Images show President Obama disembarking from Marine One with a cell phone or coffee cup in his hand. See Example(s)
Collected via e-mail, October 2012
Saw this on Facebook wanted to know if it was real.
This image of President Obama talking on a cell phone and simultaneously saluting the military honor guard attendant at the landing of his aircraft while disembarking from Marine One (the call sign of any U.S. Marine Corps aircraft carrying the President, but generally used to refer to a helicopter operated by the HMX-1 squadron) received wide circulation in October 2012. It is a genuine photograph which was taken on 29 January 2010 upon President Obama’s arrival in Baltimore.
This photograph was commonly circulated in tandem with a picture of President George W. Bush disembarking from an aircraft and saluting while holding his Scottish Terrier, Barney, in one arm:
In September 2014, similar videos were circulated showing President Obama disembarking from Marine One in New York with a coffee cup in his hand and the following commentary:
If there was ever any doubt how this Commander in Chief really feels in his heart about our men and women in uniform, this should seal the deal. We have warriors engaged in harm’s way, and he does THIS? The latte salute. And he has the nerve to publish it on his Instagram account. Disgraceful.
According to standard military protocol, the President of the United States does not return salutes from uniformed military personnel because, although the President holds the title of Commander-in-Chief of the U.S. armed forces, he is not himself a member of the military, nor does he wear a uniform. The tradition of U.S. presidents’ regularly returning salutes is a fairly recent one which began with the administration of President Ronald Reagan in 1981:
Barack Obama went to a gym at a military base in Hawaii and did something positively Reaganesque — he returned a Marine’s salute.
In so doing, he wandered directly into the middle of a thorny debate: Should U.S. presidents return military salutes or not?
Longstanding tradition requires members of the military to salute the president. The practice of presidents returning that salute is more recent — Ronald Reagan started it in 1981.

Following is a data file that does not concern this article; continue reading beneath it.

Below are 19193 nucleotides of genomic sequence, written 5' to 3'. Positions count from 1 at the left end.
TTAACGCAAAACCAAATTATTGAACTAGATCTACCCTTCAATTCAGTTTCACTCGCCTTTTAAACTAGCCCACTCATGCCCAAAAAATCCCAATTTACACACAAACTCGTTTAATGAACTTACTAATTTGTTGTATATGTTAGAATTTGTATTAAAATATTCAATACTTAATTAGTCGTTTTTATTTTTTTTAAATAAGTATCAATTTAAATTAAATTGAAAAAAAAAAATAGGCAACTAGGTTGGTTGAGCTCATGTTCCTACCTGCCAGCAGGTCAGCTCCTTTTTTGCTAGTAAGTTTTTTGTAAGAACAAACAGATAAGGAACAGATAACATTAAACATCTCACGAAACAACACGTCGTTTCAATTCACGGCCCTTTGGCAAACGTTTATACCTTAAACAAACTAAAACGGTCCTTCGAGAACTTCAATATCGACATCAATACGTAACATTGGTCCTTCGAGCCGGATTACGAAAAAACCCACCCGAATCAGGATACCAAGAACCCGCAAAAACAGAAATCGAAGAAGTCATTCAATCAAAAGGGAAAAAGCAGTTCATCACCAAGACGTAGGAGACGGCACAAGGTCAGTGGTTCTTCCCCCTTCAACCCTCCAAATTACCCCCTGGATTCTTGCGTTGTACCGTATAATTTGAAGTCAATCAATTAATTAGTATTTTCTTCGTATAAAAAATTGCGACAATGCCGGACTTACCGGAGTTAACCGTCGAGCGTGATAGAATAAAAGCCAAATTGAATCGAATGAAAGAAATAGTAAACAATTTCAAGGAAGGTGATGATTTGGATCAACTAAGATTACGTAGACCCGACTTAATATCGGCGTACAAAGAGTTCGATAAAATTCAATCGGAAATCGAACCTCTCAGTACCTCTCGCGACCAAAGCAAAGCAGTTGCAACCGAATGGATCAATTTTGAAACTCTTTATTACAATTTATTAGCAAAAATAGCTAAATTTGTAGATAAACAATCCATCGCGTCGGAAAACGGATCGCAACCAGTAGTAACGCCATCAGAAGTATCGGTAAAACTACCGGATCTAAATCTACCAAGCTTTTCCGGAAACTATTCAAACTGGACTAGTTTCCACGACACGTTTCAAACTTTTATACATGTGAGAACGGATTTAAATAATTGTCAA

Reagan’s decision raised eyebrows at the time. John Kline, then Reagan’s military aide and now a Minnesota congressman, advised him that it went against military protocol for presidents to return salutes.
Kline said in a 2004 op-ed piece in The Hill that Reagan ultimately took up the issue with Gen. Robert Barrow, then commandant of the Marine Corps.
Barrow told Reagan that as commander in chief of the armed forces, he was entitled to offer a salute — or any sign of respect he wished — to anyone he wished, Kline wrote, adding he was glad for the change.
Every president since Reagan has followed that practice, even those with no military experience.
The debate over saluting has persisted, with some arguing against it for protocol reasons, others saying it represents an increasing militarization of the civilian presidency.
“The gesture is of course quite wrong: Such a salute has always required the wearing of a uniform,” author and historian John Lukacs wrote in The New York Times in 2003. “It represents an exaggeration of the president’s military role.”
In a 1986 speech delivered to military families in Iceland, President Reagan explained how he came to begin the practice of returning military salutes while President:
I can’t resist telling you a little story that I’ve just told the marine guard at the Embassy. The story has to do with saluting. I was a second lieutenant of horse cavalry back in the World War II days. As I told the admiral, I wound up flying a desk for the Army Air Force. And so, I know all the rules about not saluting in civilian clothes and so forth, and when you should or shouldn’t. But then when I got this job — [laughter] — and I would be approaching Air Force One or Marine One and those marines would come to a salute and I — knowing that I am in civilian clothes — I would nod and say hello and think they could drop their hand, and they wouldn’t. They just stood there. So, one night over at the Commandant’s quarters, Marine Commandant’s quarters in Washington, and I was getting a couple of highballs, and I didn’t — [laughter] — know what to do with them. So, I said to the Commandant — I said, “Look, I know all the rules about saluting in civilian clothes and all, but if I am the Commander in Chief, there ought to be a regulation that would permit me to return a salute.” And I heard some words of wisdom. He said, “I think if you did, no one would say anything.” [Laughter]
So, if you see me on television and I’m saluting, you know that I’ve got authority for it now — [laughter] — and I do it happily.